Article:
ePlus: Injunctions, Contempt, Law of the Case, and the Final Judgment Rule

An important role of our court system it to provide a final judgment that settles a dispute between parties.  The final judgment rule is strong and – in most cases – bars any re-judgment even when post-judgment events & revelations would impact the outcome.   For patent cases, one area of distinction is that of ongoing relief – such a ‘permanent’ injunction or ongoing royalties.

In ePlus v. Lawson Software, the patentee (ePlus) won its infringement case and the court ordered a permanent injunction against the adjudged infringer. Despite the court order, Lawson continued to violate the injunction and was socked with an $18 million contempt sanction.  However, prior to the appeal of that sanction-order being completed the USPTO cancelled the infringed claims (reexamination finding affirmed on appeal).  With that result in hand, the court here vacates the injunction and the contempt order – finding that the cancelled patent leaves them with no further legal basis.

It is well established that an injunction must be set aside when the legal basis for it has ceased to exist. . . . [U]pholding injunctions would be anomalous in the extreme in connection with patents this court has just held invalid. (citing Mendenhall v. Barber-Greene Co., 26 F.3d 1573 (Fed. Cir. 1994)).

Regarding the contempt holding, the court found it important that the district court’s holding was one of civil rather than criminal contempt.  In dissent, Judge O’Malley argued that the contempt holding should have remained in place.

The court also released a denial of an en banc rehearing request in the same case – with a 5 to 5 vote. [LINK]

 

2 thoughts on “ePlus: Injunctions, Contempt, Law of the Case, and the Final Judgment Rule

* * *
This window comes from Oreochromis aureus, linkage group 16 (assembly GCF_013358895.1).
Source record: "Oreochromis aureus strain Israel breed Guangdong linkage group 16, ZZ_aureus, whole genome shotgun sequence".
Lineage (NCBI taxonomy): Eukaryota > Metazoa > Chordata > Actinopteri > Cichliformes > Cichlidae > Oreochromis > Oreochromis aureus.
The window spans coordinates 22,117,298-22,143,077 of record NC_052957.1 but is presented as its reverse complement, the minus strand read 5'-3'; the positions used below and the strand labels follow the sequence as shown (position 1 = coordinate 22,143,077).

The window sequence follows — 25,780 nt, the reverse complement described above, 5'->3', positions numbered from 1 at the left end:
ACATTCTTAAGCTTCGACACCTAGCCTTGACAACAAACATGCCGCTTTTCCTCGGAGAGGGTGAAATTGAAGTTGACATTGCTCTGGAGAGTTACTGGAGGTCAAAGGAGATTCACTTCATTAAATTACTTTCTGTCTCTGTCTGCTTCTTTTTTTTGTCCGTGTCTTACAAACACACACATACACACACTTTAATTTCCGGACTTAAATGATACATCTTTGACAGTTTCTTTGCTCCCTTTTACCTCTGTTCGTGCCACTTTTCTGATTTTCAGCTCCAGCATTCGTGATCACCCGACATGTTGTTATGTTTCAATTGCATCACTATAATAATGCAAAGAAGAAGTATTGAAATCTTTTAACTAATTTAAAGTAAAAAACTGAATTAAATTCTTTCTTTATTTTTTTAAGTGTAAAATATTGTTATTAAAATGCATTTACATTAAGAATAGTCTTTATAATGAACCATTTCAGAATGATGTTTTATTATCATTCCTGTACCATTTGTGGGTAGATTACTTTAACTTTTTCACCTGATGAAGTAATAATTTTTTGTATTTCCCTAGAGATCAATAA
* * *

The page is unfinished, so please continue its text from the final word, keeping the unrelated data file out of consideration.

1. As noted by the dissenting judges, under controlling law and every other circuit the judgment here was final.

    But the big issue here is not the question about the finality of judgments about abuse of the system. There was a real debate here between the two sides of the court about whether a collateral attack on a judgment was or was not an abuse of the system. As the dissenters noted, Congress intended reexaminations to be a low-cost alternative to litigation, or a benefit to patent owners who could not use the reissue process to voluntarily re-examine patents because they could not allege a mistake. Congress did not intend parallel litigation in the patent office and in courts. This cannot result in cost reductions to anybody unless the litigation is set aside while the proceedings in the patent office take years and years to complete. But that in itself is a reason to think that the use of the patent office for delay purposes in court is itself an abuse.

    There is a growing realization in the Federal Circuit that reexaminations and IPRs and the like are out of control. The people who sell us as Kool-Aid are very smooth. They are very soft and their words. But the whole point is to have as many collateral attacks on a patent as possible, to the delay in court if possible, and to now vacate contempt orders, long after a case is over and final if they can eventually prevailed in the patent office.

    This is wrong.

  2. eBay gets extended…even if they can get an injunction, just ignore it and roll the dice at the PTO. Wow. The Google parade marches on. It’s a Google world after all.

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